Tyrannosaur in Dutch museum’s name is Trix


This 2015 Dutch video is about the Tyrannosaurus rex which is now in Naturalis museum in Leiden in the Netherlands.

The Tyrannosaurus rex, excavated in Montana in the USA in 2013, will be exhibited in Naturalis from 10 September 2016 on.

This dinosaur is said to be ‘an old lady’.

Today, Dutch NOS TV reports that her name will be Trix. An abbreviation of Beatrix, the name of Princess Beatrix, ex-queen of the Netherlands.

See also here.

Zebra finches and sounds, new research


This video says about itself:

26 November 2015

Researchers said zebra finch pairs appear to ‘discuss’ their parental duties. If one of them is late they ‘negotiate’ how long the other should spend away from the nest when they go foraging.

From Leiden University in the Netherlands:

Male birds may sing, but females are faster at discriminating sounds

Published on 12 May 2016

It may well be that only male zebra finches can sing, but the females are faster at learning to discriminate sounds. Leiden researchers publish their findings in the scientific journal Animal Behaviour.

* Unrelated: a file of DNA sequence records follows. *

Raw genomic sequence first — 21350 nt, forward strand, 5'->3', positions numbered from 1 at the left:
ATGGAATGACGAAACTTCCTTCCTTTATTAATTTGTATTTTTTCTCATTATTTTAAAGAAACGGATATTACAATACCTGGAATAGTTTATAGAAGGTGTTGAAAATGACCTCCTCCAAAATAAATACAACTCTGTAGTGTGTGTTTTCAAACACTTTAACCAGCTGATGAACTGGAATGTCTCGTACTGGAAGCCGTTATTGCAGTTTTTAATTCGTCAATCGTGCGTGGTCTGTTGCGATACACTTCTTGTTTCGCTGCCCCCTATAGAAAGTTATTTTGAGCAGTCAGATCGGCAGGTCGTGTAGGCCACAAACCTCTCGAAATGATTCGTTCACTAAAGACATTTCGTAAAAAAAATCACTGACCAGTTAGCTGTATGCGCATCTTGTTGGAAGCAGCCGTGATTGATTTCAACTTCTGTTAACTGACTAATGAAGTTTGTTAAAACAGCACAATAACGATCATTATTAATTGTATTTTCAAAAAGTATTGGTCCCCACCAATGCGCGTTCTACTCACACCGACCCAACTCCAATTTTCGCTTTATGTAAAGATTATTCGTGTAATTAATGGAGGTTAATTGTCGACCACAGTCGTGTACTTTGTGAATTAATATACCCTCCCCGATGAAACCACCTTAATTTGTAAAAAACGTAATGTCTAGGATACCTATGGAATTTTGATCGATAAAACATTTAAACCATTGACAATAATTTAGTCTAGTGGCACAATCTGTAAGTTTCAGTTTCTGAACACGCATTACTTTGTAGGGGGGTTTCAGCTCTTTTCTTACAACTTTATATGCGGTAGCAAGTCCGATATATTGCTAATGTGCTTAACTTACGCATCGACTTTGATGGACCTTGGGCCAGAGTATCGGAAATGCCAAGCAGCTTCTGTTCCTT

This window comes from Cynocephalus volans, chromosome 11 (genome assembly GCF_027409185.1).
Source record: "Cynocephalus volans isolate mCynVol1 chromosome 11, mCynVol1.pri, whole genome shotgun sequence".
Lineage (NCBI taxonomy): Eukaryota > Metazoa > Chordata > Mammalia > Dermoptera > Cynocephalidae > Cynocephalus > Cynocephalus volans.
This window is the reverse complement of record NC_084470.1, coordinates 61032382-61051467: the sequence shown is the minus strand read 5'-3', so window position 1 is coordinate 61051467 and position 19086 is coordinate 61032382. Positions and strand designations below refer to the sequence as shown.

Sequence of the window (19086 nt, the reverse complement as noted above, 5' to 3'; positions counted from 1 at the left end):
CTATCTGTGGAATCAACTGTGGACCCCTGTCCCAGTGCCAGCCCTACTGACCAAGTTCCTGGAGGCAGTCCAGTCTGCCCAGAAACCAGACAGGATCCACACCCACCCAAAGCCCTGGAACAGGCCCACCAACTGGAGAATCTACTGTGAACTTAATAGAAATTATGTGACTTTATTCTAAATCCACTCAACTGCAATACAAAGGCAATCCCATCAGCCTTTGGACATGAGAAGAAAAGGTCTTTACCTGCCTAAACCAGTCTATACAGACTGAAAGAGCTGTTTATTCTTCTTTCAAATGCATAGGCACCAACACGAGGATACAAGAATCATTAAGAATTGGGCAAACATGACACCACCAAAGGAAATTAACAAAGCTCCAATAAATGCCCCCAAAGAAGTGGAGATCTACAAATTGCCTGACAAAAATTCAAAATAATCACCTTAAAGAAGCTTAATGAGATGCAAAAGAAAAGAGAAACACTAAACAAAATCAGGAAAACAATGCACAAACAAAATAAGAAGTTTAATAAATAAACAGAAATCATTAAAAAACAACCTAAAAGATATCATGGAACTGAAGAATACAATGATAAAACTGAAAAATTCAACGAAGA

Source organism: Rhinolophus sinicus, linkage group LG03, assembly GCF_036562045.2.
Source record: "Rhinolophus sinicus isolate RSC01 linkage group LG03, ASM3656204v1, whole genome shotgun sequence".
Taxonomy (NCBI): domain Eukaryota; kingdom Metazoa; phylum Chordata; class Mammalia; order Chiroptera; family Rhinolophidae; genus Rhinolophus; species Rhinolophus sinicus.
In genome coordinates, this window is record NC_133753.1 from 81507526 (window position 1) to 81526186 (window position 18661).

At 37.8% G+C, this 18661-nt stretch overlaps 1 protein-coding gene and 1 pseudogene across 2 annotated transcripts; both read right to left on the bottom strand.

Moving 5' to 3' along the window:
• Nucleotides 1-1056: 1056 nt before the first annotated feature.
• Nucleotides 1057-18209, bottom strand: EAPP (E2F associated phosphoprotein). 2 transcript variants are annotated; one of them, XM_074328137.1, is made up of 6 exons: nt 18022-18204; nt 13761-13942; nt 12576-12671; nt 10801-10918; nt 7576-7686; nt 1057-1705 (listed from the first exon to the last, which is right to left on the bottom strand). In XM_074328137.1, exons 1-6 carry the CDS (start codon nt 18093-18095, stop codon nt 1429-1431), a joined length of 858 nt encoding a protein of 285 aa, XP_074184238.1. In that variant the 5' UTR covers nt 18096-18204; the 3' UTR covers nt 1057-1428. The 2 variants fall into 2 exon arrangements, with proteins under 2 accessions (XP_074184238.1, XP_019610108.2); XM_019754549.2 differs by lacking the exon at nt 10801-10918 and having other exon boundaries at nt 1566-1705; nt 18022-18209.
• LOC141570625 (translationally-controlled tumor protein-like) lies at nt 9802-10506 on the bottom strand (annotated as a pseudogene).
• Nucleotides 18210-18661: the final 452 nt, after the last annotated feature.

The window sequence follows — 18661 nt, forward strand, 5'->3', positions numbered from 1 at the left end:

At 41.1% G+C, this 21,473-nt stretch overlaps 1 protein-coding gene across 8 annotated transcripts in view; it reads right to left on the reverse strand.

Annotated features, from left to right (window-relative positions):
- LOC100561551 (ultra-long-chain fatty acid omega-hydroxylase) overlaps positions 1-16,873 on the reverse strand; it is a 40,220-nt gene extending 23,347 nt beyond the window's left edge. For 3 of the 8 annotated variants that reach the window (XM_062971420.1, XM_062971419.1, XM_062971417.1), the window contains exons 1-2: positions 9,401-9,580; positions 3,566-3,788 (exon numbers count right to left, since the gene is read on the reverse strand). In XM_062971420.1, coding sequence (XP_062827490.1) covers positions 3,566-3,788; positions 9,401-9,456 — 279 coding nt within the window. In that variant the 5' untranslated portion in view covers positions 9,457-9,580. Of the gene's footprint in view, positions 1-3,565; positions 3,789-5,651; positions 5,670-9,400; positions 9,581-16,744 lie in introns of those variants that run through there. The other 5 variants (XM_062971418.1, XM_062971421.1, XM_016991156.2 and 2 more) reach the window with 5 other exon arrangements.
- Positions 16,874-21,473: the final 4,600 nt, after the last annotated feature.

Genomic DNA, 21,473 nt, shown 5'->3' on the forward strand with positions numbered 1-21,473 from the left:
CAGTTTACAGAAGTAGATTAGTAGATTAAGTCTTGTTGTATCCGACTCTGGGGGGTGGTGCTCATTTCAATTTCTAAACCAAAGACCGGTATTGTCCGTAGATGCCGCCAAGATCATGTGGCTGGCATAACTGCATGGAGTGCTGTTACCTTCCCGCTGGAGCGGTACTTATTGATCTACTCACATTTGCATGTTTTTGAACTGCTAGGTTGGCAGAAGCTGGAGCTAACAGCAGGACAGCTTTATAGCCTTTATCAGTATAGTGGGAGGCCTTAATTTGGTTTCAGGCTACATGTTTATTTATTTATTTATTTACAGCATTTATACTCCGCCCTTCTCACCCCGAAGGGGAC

The scientists reached this conclusion after a meta-analysis of different experiments with the songbirds. Combining the results of 14 separate studies gave them a population of 87 birds to work from. The aim of the research was to find out why some birds could recognise sounds faster than others.

Go and no-go

The zebra finches heard one of two sound types after pecking at an LED sensor. If – after hearing the right sound (the ‘go sound’) – they pecked on the sensor again, they received a reward. Pecking on the sensor after hearing the so-called no-go sound gave them no reward, and even ‘punished’ the birds by leaving them in the dark for a short while.

Dr Pralle Kriengwatana: ‘Our meta-analysis shows that female zebra finches learn to discriminate sounds faster, which is surprising considering that females don’t sing. On the basis that male songbirds usually sing more than female songbirds, scientists have long assumed that the males must also be better at recognising and learning song (and perhaps also other sounds). It now seems that sex differences in producing complex sounds do not necessarily correlate exactly with the ability to perceive and discriminate these complex sounds.’